Rails autoloading — now it works, and how!
Rails has had autoloading since the beginning. Autoloading means that
when we want to refer to our
User model, we don’t have to bother
require 'user'. Ain’t no-one got time for that; every file
needs to talk to
I’ve written previously about Rails’ original autoloader (referred to now as the “classic” autoloader): how it works, and the many pitfalls it creates. At the time I was pretty grumpy about it, having lost days of debugging time to its quirks.
The old post covers the details, but fundamental to classic
autoloading’s problems is its mechanism of operation: it uses
to detect when a constant fails to resolve via normal means, and then it
attempts to find and load a file that defines it.
There are two reasons this approach can’t reliably work:
Module#const_missingis only invoked when a constant fails to resolve via normal means. Because a given constant reference in ruby can potentially resolve to a number of constant definitions, this means that in certain circumstances, ruby can return the wrong value for a constant reference before autoloading can even take place.
Module#const_missingis invoked, it doesn’t provide enough information to reliably determine which constant should have been returned. This means that autoloading, too, will sometimes return the wrong value for a constant reference.
Much of the classic autoloader’s complexity was involved with compensating for these two insurmountable problems, making it hard to understand or debug when it did, inevitably, go wrong.
To do this, it uses three key mechanisms:
Let’s see how it puts them together.
Ruby has a built-in autoload mechanism, Module#autoload. This lets us tell ruby in advance which file will define a particular constant, without going to the expense of loading that file immediately. Only when we refer to that constant for the first time does ruby actually load the specified file:
# a.rb puts "Loading a.rb" A = "Hi! I'm ::A"
autoload :A, 'a' puts A # Loading a.rb # Hi! I'm ::A
The really important difference between this and
is that we can tell ruby which file defines which constant before the
constant is used, and this information is taken into account during
normal constant resolution.
This potentially eliminates both of the key failures of the
#const_missing approach. We wouldn’t be trying to detect and recover
from failure, we’d just be augmenting ruby’s existing constant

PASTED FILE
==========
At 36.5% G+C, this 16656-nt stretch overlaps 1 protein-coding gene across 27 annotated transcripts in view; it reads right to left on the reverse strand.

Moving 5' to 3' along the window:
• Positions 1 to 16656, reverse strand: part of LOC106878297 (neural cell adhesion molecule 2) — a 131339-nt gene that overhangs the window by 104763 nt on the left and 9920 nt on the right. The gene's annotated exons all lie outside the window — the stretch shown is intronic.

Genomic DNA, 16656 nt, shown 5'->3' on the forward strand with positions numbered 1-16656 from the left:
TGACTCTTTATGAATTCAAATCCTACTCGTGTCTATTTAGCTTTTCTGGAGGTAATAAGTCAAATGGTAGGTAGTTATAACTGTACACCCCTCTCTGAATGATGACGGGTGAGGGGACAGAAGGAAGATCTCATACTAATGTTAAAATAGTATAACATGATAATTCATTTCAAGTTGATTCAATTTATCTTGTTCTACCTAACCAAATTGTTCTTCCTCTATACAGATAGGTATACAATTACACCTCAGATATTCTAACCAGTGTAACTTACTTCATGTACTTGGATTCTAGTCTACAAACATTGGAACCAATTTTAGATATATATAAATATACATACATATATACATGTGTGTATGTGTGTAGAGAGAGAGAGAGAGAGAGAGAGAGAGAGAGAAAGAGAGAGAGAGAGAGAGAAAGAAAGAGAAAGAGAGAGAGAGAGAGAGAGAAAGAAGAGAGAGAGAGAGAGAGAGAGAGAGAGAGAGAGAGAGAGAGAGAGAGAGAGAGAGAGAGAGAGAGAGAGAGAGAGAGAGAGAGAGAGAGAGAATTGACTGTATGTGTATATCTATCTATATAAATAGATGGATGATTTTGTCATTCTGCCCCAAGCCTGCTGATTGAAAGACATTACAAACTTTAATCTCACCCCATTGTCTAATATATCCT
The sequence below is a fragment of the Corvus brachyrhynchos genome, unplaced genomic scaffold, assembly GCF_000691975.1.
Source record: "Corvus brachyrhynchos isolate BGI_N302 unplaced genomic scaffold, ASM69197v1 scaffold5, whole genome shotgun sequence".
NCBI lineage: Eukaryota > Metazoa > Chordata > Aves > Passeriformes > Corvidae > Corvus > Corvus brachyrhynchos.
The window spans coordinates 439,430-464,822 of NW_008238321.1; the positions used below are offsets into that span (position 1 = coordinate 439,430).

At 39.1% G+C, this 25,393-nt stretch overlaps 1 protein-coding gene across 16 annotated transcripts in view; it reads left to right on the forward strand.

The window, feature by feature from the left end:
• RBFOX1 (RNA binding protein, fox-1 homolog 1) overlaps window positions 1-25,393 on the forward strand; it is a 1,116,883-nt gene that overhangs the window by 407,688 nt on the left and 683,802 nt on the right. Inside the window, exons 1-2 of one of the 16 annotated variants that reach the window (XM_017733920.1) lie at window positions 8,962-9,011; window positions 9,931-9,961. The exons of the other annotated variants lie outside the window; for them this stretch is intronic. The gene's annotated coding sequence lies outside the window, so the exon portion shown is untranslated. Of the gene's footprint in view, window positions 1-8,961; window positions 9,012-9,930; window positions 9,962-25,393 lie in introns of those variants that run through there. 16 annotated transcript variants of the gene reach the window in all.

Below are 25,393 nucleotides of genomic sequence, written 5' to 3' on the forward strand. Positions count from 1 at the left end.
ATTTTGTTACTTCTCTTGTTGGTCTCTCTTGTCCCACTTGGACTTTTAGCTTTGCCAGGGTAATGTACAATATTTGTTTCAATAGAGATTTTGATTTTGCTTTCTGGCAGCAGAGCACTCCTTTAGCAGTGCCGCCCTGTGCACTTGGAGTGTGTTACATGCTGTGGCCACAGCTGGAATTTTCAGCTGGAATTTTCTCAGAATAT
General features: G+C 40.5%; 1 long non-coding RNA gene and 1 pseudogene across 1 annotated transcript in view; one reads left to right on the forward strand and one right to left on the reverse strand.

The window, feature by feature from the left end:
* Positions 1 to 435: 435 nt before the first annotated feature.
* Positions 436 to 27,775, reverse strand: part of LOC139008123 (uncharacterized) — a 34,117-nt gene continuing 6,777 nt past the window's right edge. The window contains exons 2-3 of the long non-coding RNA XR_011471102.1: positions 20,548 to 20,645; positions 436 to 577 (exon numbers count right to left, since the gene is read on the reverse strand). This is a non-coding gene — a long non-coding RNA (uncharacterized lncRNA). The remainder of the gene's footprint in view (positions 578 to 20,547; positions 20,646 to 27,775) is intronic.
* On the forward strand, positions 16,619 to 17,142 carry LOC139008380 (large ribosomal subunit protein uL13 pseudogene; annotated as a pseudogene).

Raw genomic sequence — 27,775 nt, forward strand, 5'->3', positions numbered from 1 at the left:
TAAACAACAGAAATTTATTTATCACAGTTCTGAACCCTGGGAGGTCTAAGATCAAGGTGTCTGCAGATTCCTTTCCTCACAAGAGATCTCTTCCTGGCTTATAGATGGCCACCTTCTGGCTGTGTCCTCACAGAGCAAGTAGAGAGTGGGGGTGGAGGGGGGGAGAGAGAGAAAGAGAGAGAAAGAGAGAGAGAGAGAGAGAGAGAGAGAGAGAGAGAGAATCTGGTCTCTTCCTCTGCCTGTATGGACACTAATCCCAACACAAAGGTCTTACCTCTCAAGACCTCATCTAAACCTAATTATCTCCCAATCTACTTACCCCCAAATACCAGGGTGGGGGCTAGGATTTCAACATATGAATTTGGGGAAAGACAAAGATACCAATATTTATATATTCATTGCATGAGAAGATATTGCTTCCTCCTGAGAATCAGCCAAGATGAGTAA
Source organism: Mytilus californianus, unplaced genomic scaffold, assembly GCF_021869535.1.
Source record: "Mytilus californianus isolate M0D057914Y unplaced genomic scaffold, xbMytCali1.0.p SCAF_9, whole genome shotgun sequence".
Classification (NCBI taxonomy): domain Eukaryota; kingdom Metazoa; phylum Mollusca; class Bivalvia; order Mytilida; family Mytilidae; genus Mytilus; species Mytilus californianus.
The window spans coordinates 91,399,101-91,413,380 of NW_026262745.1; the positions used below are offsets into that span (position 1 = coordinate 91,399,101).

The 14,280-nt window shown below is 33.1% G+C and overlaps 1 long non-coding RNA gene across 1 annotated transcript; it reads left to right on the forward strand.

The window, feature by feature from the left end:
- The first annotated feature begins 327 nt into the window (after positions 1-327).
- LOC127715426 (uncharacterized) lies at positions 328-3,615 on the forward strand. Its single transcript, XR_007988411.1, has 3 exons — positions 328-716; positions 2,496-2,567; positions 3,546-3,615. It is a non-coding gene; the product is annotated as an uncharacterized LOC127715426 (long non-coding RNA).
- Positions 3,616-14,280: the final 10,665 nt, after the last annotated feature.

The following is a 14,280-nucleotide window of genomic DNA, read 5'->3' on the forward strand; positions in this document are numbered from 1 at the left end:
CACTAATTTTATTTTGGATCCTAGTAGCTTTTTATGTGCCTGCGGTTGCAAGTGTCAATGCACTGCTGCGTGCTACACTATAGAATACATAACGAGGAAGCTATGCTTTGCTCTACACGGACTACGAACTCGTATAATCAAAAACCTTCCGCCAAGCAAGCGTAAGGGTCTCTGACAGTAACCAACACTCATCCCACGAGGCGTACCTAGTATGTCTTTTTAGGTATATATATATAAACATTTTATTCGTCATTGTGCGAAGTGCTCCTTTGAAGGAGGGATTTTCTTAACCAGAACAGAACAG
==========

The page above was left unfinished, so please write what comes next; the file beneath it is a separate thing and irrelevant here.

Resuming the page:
resolution mechanism with extra information.
Module#autoload, you need to know which file will define a
given constant before that constant is used. Rails (and broad ruby
convention) defines a predictable mapping between constant names and
files, which in theory would let us automate this:
MyModule::MyClass # => my_module/my_class.rb
However, the classic autoloader supported loading constants from files
that didn’t exist when the loader was initialised. If I create a new
User model in
app/models/user.rb, I can head straight to an
already-running rails console and call
User.create without doing
Unless there’s some process that watches the filesystem for changes like
this, we can’t use
Module#autoload to autoload files that don’t exist
when our loader is initialised. Watching filesystems tends to be fiddly
and unreliable, particularly if you need to support multiple operating
How useful is this capability, though? If we reduce the scope of our
loader to support only files that exist when it’s initialised,
Module#autoload becomes an option. And indeed, that’s what Zeitwerk
does.2 Let’s watch it in action.
Loading a single file
To use Zeitwerk, we initialise a loader, and give it one or more root directories to load from. By adding a logger, we can see it in operation:
loader = Zeitwerk::Loader.new loader.push_dir('/ex') loader.logger = Logger.new(STDOUT)
Now we can put some files in our root directory, and start the loader. In the example snippets throughout this article, I’ll show printed output as comments after the line that causes them.
# /ex/a.rb A = "Hi! I'm ::A"
loader.setup # Zeitwerk: autoload set for A, to be loaded from /ex/a.rb puts A # Zeitwerk: constant A loaded from file /ex/a.rb # Hi! I'm ::A
When we call
loader.setup we can see Zeitwerk detecting our file and
preparing it to be
(this is when
Module#autoload gets invoked). Then when we refer to the
A for the first time, we see it get loaded from the
pre-determined file, and finally we see its value printed.
It’s interesting that Zeitwerk can detect the actual load happening in order to log it! To see how it does so, let’s look at a more complex case than a single file.
In our first example we looked at a single file in a loader root path. Almost any project of significant size will have some degree of directory structure, and some degree of module nesting.
If we create a file
c/d.rb, we want that to load a constant
This means we first have to load
C might be an uninteresting namespace module; it would be
tedious if for every such namespace we had to create boilerplate files
for them like this:
# /ex/c.rb module C end
Zeitwerk therefore allows these namespaces to be implicit. Instead of
having that boilerplate file, Zeitwerk “autovivifies” the namespace
module from the directory name; essentially, it declares a module named
C for us, without the need for a ruby file.
That presents a problem, though: we’re using the default ruby
Module#autoload to do our actual loading, and that doesn’t know
anything about turning directories into modules. So how do we tell ruby
how to load
C in advance?
Let’s look at what happens when we have a single file in a directory:
# /ex/c/d.rb C::D = "Hi! I'm C::D"
loader.setup # Zeitwerk: autoload set for C, to be autovivified from /ex/c
On the initial setup we can see that Zeitwerk only prepared
autoloading. It must therefore have only looked at things immediately in
the root directory.
In the root directory it only found a directory,
instead of saying “
C… to be autoloaded” from a file, it said
C… to be autovivified” from the directory.
puts C # Zeitwerk: module C autovivified from directory /ex/c # Zeitwerk: autoload set for C::D, to be loaded from /ex/c/d.rb # C
Then when we refer to
C, we see it get
C::D gets set up for autoloading - Zeitwerk must have
descended into the
c directory to look for more things to autoload.
puts C::D # Zeitwerk: constant C::D loaded from file /ex/c/d.rb # Hi! I'm C::D
Finally we refer to
C::D, and that gets autoloaded from